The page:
Savings Plan.    We have a savings plan in the United States, that qualifies under Section 401(k) of the Internal Revenue Code, as well as a number of savings plans in international locations. Participating U.S. employees may contribute up to 25% of their pretax salary, but not more than statutory limits. We contribute fifty cents for each dollar a participant contributes in this plan, with a maximum contribution of 3% of a participant’s earnings. Matching contributions for all plans were $101 million, $118 million, and $141 million in fiscal 2002, 2003, and 2004. Matching contributions are invested proportionate to each participant’s voluntary contributions in the investment options provided under the plan. Investment options in the U.S. plan include Microsoft common stock, but neither participant nor our matching contributions are required to be invested in Microsoft common stock.

 

Stock Plans.    In fiscal 2004 we implemented changes in employee compensation designed to help us continue to attract and retain the best employees, and to better align employee interests with those of our shareholders.

In fiscal 2004, we began granting employees stock awards instead of stock options. The stock award program offers employees the opportunity to earn shares of our stock over time, rather than options that give employees the right to purchase stock at a set price. We also completed an employee stock option transfer program in the second quarter of fiscal 2004 whereby employees could elect to transfer all of their vested and unvested stock options with a strike price of $33 or higher (“eligible options”) to JPMorgan. The unvested eligible options that were transferred to JPMorgan became vested upon the transfer. The price paid by JPMorgan for the transferred options was determined by reference to the arithmetic average of the closing prices of Microsoft common stock during the period from November 14, 2003 to December 8, 2003, which was $25.57.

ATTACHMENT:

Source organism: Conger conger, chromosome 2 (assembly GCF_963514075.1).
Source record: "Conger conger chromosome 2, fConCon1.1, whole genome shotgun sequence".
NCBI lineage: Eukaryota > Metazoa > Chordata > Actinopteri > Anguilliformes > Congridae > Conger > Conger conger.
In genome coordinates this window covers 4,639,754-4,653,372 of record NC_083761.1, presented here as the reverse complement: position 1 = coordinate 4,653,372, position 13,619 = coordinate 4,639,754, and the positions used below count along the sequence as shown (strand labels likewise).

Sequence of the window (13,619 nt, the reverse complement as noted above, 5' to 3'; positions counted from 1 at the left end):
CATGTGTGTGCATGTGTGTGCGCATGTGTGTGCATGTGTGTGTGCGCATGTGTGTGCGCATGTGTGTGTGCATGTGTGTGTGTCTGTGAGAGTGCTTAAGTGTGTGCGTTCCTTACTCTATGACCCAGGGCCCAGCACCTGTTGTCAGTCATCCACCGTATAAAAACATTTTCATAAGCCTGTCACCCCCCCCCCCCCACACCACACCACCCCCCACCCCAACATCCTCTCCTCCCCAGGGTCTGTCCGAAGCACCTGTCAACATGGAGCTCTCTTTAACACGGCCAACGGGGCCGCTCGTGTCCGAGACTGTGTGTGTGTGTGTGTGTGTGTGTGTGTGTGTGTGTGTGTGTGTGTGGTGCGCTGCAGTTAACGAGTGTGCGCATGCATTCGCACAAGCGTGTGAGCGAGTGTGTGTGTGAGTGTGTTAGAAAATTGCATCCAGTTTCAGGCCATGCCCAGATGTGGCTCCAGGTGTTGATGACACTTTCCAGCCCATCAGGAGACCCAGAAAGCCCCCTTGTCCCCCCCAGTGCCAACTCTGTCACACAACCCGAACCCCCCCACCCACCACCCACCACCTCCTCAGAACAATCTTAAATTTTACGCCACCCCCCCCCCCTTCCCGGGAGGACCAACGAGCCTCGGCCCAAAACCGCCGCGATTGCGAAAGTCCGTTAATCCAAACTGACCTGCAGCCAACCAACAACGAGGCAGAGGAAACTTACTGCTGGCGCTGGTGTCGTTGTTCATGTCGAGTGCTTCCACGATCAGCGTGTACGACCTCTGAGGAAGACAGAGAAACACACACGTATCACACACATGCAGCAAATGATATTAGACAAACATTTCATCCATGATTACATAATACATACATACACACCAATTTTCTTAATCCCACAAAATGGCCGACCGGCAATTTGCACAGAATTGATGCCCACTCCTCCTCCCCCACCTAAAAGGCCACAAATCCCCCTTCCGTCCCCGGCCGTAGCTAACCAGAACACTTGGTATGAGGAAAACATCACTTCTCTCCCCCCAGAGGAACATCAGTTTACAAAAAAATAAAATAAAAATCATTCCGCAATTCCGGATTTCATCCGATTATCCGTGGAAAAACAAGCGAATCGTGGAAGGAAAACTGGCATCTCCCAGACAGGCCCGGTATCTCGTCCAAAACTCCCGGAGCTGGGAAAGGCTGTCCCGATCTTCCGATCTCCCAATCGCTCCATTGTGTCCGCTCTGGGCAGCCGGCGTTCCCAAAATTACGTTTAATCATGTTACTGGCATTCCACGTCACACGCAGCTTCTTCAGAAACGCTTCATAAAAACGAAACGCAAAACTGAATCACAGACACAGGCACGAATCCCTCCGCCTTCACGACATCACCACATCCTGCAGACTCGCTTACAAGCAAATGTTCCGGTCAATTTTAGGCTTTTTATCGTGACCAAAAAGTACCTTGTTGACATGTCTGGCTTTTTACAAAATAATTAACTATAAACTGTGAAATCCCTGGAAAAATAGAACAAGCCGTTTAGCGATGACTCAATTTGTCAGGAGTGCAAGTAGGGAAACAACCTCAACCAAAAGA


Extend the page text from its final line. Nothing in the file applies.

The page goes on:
A total of 18,503 (51%) of the 36,539 eligible employees elected to participate in the stock option transfer program and 344.6 million (55%) of the 621.4 million eligible options were tendered. Under the terms of the program, JPMorgan paid us $382 million for the transferred options. We made an initial payment of $219 million to participating employees for the transferred options, with a remaining portion to be paid in one or more payments that are subject to participating employees’ continued employment over the next two or three years. The options that were transferred to JPMorgan resulted in stock-based compensation expense of $2.21 billion ($1.48 billion after-tax or $0.14 per diluted share) which is reflected in the results of fiscal 2004. This expense consists of the unrecognized compensation costs of the options that were transferred, less the amounts payable applicable to those previously unvested options for which payment is contingent upon continued employment of participating employees. The contingent payments applicable to unvested eligible options that are subject to continued employment of participating employees will be recognized as compensation expense over the vesting period of the contingent payments.